Based on self-reported data from a smartphone app, researchers have seen lower levels of adverse effects after vaccination compared to trials.
The first authorised vaccine in the UK was BNT162b and this was quickly followed by ChAdOx1. Although the adverse effect profile of the vaccines has been documented in clinical trials, once the rollout began, real-time data allows for a more rapid capture of the safety and efficacy data. The COVID Symptom study by a team from Kings College, London, is a large, prospective observational study that involves data input to a smartphone app and has provided a rich trove of data for researchers, allowing them to identify the range of frequency of symptoms associated with COVID-19. More recently, a modification of the app has allowed individuals to self-report which vaccine they received and the incidence of adverse effects experienced. Using these data, the team at Kings, decided to investigate the adverse effects and infection rates among vaccinated individuals. Through the app, individuals reported the type of vaccine they received (together with the vaccination date) and the range and frequency of adverse effects (both localised and systemic) experienced 8 days after vaccination. The team set the primary outcome as the proportion of users reporting adverse effects within 8 days after vaccination and the infection rates among those receiving a single dose of either vaccine.
A total of 627,383 app users provided information on their vaccination: 282,103 received a single dose of BNT162b and of whom, 28,207 received two doses with 345,280 who received a single dose of ChAdOx1. Among the 28,207 fully vaccinated individuals, at least one systemic side-effect was reported by 11.7% after the first dose of BNT162b and by a slightly higher proportion (22%) after the second dose. In contrast, a higher proportion of individuals (33.7%) reported systemic adverse effects after their first dose of ChAdOx1. Localised adverse effects were reported by 71.9% after their initial BNT162b dose and this was also high after the second dose (68.5%). In comparison, localised adverse effects were less common (58.7%) among those receiving their first dose of ChAdOx1. Interestingly, the incidence of adverse effects was actually higher among those with a prior COVID-19 infection. The incidence of systemic adverse effects was nearly three times higher (35.8% vs 12.3%) after the BNT162b vaccine with a similarly higher incidence (53.1% vs 32.9%) among those receiving the ChAdOx1 vaccine. Compared to unvaccinated individuals, the risk of infection was 58% lower 12 – 20 days after vaccination for the BNT162b and 39% lower for those who received the ChAdoX1 vaccine.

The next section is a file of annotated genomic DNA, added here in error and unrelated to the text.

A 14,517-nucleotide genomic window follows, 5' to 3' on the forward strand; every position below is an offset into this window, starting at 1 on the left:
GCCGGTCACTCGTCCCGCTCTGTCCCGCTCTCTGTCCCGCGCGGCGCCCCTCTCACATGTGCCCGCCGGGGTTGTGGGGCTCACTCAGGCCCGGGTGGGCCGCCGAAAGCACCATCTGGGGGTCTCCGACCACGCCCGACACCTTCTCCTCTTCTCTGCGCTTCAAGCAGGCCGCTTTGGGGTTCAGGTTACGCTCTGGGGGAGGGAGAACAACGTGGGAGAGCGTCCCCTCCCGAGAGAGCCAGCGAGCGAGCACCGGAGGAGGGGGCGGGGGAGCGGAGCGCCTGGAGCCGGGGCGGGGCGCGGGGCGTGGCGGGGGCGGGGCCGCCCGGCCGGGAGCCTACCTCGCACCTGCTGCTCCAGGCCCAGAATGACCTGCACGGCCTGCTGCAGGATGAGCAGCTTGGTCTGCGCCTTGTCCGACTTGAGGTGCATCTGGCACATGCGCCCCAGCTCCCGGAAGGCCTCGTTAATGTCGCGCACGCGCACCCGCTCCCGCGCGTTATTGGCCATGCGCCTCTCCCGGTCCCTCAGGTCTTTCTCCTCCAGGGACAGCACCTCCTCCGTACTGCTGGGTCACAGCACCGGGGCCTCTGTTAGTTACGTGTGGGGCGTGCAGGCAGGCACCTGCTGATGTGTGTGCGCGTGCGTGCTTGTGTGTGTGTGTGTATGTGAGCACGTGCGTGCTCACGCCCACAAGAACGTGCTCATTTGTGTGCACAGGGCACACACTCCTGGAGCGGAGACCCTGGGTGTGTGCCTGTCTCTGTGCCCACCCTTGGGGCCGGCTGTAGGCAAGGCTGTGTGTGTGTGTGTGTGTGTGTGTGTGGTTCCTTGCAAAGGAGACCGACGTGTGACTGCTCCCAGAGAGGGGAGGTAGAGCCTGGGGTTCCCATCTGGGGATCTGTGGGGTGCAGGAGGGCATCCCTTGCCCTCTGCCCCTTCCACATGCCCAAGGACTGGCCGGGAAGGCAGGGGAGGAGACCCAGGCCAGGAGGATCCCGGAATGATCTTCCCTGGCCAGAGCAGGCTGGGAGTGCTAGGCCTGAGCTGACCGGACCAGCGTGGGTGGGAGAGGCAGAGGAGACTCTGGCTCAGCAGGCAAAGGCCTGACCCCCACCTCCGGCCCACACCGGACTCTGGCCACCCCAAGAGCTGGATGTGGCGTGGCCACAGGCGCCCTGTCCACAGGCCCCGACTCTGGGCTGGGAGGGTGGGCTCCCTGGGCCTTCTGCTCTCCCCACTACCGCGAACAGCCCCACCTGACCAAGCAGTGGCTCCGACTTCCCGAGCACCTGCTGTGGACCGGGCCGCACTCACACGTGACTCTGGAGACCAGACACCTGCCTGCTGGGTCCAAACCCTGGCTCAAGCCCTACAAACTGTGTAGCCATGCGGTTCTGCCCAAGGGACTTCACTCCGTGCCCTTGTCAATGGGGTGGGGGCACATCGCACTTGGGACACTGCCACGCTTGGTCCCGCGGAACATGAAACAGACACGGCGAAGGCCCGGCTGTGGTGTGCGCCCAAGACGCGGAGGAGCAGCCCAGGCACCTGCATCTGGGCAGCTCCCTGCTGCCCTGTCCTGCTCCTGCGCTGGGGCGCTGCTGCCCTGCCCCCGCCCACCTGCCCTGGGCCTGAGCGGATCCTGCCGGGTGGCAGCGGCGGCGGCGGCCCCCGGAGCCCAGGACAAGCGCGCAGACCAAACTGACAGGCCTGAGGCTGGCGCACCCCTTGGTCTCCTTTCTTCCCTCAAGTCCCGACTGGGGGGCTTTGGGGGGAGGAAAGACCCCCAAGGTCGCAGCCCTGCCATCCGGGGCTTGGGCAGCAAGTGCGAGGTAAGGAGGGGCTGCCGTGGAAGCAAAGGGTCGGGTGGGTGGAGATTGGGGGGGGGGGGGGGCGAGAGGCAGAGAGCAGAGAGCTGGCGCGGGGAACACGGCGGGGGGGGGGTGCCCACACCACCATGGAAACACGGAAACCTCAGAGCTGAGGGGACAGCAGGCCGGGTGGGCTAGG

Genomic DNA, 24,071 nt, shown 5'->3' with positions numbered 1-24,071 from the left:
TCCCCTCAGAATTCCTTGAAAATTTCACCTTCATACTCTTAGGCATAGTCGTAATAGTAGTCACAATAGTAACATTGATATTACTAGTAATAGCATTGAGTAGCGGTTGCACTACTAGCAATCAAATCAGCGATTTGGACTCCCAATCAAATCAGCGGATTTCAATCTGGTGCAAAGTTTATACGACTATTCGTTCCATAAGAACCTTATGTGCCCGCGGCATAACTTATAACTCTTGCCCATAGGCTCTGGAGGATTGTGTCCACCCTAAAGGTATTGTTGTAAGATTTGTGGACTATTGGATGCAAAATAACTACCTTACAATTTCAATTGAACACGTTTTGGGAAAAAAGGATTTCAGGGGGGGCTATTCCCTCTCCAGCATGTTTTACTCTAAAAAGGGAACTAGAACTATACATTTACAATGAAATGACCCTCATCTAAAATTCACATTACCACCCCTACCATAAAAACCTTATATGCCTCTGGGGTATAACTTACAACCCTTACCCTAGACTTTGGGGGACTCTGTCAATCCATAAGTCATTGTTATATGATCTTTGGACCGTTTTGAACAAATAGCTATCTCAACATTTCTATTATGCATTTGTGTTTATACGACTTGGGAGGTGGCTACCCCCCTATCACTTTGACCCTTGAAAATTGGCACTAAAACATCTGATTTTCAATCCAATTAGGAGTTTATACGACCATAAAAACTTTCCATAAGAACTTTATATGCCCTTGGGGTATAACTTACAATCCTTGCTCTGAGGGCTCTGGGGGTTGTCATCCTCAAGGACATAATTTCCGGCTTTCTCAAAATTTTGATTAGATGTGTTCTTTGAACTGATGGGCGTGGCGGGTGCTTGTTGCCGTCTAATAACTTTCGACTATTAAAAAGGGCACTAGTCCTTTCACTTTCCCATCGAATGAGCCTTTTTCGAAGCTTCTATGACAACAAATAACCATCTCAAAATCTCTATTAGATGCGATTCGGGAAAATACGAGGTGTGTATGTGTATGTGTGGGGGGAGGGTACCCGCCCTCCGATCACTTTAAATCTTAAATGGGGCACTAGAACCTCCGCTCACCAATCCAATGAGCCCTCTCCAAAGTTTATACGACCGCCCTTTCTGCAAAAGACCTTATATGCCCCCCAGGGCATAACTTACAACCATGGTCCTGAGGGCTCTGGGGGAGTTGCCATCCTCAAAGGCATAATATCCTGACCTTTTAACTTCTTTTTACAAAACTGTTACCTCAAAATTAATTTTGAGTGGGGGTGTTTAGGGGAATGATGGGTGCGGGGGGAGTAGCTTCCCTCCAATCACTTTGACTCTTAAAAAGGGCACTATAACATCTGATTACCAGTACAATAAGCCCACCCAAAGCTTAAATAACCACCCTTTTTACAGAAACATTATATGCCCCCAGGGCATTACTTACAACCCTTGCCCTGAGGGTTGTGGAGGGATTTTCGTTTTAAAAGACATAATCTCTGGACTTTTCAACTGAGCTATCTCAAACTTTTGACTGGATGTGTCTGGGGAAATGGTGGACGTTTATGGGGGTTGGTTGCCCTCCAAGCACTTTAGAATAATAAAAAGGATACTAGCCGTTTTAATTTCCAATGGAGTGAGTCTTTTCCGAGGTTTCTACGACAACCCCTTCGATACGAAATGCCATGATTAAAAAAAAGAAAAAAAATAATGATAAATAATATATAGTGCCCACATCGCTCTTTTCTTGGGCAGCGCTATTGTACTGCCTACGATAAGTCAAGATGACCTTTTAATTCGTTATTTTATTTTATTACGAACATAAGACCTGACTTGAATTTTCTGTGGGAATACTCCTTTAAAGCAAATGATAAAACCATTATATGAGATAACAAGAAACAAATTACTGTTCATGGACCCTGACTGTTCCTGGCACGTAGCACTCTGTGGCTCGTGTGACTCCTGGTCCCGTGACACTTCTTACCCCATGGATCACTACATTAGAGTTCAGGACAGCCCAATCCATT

In discussing their findings, the authors commented on how the incidence of adverse effects were lower among app users compared to trial participants. For instance, in the trials of BNT162b, 51–59% reported fatigue after the second dose, compared to less than 15% for app users. Similarly, with the ChAdOx1 vaccine, systemic effects were reported by 88% after the first dose compared with 33.7% of app users.
The authors concluded that their results could be used to inform individuals on the likelihood of side-effects from the two vaccines and corroborate the findings from trials showing a reduction in the levels of infection, three weeks after vaccination.
Menni C et al. Vaccine side-effects and SARS-CoV-2 infection after vaccination in users of the COVID Symptom Study app in the UK: a prospective observational study. Lancet infect Dis 2021